“While he still desired this, he had what spaceflight engineers would call today a “midcourse correction.” He drew his circle larger to include the Gentiles—all non-Jews—and this is nowhere more evident than this passage where a desperate Gentile mother pleads with him to come and heal her daughter, who was possessed with “an unclean spirit.”
No guts, no glory. This woman desired the glory of God to come down and heal her daughter, and that is exactly what he did. Jesus sent her home and she found her daughter, “lying on the bed, and the demon was gone.” “The miracle is the overcoming of prejudice and boundaries that separate persons. Mark had Jesus enter Gentile territory to be alone, not to engage in a mission. The exchange with this woman points toward the future in which Gentiles will be included; their faith will bring them salvation.”
The second part of our scripture lesson this morning continues this theme of “Jesus repudiation of the traditional Jewish beliefs that the true faith is only for those of the house of Israel. While as a matter of strategy, Jesus started with Israel, as a matter of practicality he expanded beyond those borders. These two stories make this point clear. The Christlike God is a God for all people, who seeks all people everywhere, who calls on them for faith in him and is desirous for the commitment of all, so that all might be saved. As Paul wrote counseling Timothy: “This is right and is acceptable in the sight of God our Savior, who desires everyone to be saved and to come to the knowledge of the truth” (1 Tim. 2:3-4).”
It was true of a deaf man that Jesus met when traveling into the area of the Decapolis. It is unclear if this man was Gentile, but it’s likely since the area was a Gentile area. Like the woman in the first story, this man was isolated from society. At that time many believed that physical conditions such as being deaf or mute was a punishment, meted out by God onto the parents for some sin or perhaps the person was possessed by a demon, as in the first story. To live as a deaf man was to live on the edge of society.
This man was brought to Jesus and his friends, who begged Jesus to lay hands on him and heal him. Jesus took the man aside, into a private area to enact the healing. Jesus put his fingers in the man’s ears, he spit, then touched the man’s tongue and demanded that his ears be opened. Scripture says that his ears were immediately opened and his tongue released. While preparing for this message I Googled, “people hearing for the first time.” Without exception those who were given the gift of hearing, either through hearing aids or cochlear implants, they first smiled, then cried with joy when they could hear not only themselves but their loved ones for the first time. The babies I saw got the most incredible looks on their faces; that sheer delight at hearing. The silence was gone and they were able to hear.
I find it ironic that having given this man the gift of hearing and speaking, that Jesus instructs him to tell no one. Fat chance! In fact the more that Jesus ordered them to be quiet, the louder and more zealously they proclaimed the healing. I imagine they were overcome with emotion much like the ones were that I watched on YouTube. Those who were witness to the miracle were blown away. They began to wonder who Jesus was and were astounded that “he has done everything well; he even makes the deaf to hear and the mute to speak.”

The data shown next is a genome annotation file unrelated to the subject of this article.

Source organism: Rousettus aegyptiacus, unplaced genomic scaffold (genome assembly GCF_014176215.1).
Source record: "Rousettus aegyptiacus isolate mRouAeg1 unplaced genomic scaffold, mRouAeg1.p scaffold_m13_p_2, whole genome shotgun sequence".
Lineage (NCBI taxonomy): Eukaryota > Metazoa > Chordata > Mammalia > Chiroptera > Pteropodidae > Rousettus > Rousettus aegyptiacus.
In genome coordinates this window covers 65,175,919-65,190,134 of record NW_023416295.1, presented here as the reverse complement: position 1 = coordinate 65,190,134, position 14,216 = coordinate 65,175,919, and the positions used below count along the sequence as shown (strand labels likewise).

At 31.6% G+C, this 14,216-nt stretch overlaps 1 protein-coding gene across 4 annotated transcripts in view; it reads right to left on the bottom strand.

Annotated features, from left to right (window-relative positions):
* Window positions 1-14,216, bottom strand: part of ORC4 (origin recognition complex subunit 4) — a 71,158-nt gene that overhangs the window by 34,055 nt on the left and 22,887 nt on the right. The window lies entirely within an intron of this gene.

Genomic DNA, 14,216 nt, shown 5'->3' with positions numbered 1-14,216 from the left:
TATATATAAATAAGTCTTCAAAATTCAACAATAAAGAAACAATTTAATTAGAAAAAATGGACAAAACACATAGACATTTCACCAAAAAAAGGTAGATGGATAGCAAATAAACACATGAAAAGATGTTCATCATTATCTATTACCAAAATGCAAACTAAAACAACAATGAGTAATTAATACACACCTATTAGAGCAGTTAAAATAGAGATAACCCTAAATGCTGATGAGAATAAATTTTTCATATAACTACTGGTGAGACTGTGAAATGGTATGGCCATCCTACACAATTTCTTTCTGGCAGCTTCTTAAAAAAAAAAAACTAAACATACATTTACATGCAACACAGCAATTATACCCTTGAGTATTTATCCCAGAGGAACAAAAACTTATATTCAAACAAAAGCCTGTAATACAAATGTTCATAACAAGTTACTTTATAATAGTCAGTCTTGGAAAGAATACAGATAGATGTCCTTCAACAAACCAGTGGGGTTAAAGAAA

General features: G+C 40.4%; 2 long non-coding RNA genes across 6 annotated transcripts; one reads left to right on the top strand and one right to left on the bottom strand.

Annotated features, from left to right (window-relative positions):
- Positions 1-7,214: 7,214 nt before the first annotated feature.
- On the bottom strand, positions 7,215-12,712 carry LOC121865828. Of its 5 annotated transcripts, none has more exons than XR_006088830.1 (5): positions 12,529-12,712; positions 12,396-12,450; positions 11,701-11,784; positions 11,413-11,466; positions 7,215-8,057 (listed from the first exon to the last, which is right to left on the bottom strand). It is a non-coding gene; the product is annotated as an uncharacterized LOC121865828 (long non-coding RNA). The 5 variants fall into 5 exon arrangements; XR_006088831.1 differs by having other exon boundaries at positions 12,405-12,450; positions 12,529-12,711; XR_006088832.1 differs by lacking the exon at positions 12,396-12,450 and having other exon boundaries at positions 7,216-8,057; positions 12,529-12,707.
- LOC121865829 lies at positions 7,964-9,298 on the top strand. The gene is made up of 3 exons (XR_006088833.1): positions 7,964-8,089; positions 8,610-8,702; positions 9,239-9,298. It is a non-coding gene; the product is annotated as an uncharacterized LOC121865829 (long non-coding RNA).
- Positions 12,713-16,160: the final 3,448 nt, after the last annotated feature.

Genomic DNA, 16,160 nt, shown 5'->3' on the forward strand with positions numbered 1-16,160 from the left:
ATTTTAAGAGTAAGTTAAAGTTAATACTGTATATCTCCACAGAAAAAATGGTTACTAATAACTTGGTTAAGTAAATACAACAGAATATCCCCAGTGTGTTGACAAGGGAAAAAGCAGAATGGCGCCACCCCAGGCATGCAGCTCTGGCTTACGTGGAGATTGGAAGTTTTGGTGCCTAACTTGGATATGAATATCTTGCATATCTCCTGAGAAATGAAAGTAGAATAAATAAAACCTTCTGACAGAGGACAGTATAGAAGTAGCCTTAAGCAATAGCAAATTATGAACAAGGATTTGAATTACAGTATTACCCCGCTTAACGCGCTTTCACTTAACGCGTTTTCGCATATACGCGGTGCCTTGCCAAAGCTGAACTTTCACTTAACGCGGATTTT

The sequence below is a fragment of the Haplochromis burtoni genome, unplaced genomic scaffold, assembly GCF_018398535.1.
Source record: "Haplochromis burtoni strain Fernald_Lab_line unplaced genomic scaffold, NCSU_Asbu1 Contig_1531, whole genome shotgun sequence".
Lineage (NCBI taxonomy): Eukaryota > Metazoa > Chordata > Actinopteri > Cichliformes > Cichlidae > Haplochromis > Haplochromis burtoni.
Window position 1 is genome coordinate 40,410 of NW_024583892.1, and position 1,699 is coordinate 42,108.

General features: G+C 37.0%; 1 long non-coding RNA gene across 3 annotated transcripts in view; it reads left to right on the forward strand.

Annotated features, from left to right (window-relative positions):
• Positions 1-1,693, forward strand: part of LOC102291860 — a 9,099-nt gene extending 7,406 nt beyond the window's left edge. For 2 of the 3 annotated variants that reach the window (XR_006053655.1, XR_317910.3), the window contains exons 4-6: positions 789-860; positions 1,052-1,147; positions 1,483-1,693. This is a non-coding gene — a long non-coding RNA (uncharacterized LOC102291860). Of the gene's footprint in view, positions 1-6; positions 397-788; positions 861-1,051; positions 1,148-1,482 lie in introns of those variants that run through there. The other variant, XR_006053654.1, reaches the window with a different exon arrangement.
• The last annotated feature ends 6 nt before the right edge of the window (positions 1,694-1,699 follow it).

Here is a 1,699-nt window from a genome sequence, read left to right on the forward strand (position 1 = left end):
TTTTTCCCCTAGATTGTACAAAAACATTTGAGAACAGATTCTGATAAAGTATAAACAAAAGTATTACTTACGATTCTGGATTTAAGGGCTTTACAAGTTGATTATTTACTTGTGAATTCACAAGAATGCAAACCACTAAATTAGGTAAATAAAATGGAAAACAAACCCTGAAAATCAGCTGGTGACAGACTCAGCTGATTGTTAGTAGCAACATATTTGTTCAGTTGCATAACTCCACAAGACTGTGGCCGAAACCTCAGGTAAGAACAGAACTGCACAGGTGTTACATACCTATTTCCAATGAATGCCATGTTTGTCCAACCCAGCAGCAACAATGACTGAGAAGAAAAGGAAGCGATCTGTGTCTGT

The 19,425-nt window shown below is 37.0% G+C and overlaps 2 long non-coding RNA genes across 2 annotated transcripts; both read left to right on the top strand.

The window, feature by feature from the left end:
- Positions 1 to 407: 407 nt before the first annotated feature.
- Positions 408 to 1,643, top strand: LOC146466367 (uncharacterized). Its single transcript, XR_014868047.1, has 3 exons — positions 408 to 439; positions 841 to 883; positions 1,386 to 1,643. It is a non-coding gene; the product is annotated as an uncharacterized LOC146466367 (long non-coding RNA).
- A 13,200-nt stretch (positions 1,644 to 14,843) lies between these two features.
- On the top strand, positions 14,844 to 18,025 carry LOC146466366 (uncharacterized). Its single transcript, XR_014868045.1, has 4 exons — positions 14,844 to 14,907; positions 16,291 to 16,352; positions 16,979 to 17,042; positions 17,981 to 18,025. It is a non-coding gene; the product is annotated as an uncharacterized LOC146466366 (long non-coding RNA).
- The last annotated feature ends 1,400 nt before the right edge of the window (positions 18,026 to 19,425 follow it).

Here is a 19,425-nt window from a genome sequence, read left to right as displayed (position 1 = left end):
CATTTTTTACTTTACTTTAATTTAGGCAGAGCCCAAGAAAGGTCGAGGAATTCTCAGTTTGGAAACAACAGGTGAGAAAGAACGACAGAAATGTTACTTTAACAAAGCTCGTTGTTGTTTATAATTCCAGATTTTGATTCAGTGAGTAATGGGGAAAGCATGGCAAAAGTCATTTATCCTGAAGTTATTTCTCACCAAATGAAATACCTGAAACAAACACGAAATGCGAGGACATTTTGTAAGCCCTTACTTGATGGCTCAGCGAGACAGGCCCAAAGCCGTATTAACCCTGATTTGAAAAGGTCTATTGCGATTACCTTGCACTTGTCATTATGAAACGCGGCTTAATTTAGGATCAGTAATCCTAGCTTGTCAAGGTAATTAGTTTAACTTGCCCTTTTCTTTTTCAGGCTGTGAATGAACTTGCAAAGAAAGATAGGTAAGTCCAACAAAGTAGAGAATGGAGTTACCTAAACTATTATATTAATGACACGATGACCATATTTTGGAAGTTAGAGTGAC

So why did Mark include these stories in his Gospel? Are they meant to be another great healing story to give us hope and encouragement? Perhaps. Perhaps it is also for us to use as a lesson on how we treat other people. Perhaps we are to take Jesus example and reach out across the boarders and connect with people different from us. Perhaps we are to be emissaries into those places where Christians don’t generally go.
The first story might also be a lesson in respect and how people in authority – teachers, pastors or others – can gracefully lose an argument. Jesus was corrected by a lowly Gentile woman and he accepted it. He recognized that he was wrong and made amends.
Perhaps these stories are an example of how we are to ask Jesus for healing, regardless of the cause, regardless of who we are and really in spite of ourselves. How often do we feel unworthy to approach God with what is heavy on our hearts? Don’t you think God already knows our hearts? I believe he knows what we need long before we do. Reaching out to God in prayer is what he desires for us, what he expects from us.
Brothers and sisters, God wants us to be people who aren’t afraid to stand up for what we believe, to be people of guts and moxie and to be ready to acknowledge God’s glory in return.
Let us pray: Loving God, we want to be people who are willing to stand up for others, to reach out beyond our borders and to offer Christ’s love. Give us the guts to do your work and allow us to give you the glory! Amen.
 Mark 7:27
 Mark 7:28
 http://www.ministrymatters.com/all/entry/3059/sermon-options-september-6-2015 Accessed September 3, 2015.
 Mark 7:30b
http://www.ministrymatters.com/library/#/tnib/cf4867c35d91a48dddc5564fd07312fd/mark-66b-826-jesus-continues-preaching-in-galilee.html Accessed September 3, 2015.
 http://www.ministrymatters.com/all/entry/3059/sermon-options-september-6-2015 Accessed September 3, 2015 .
 Mark 7:37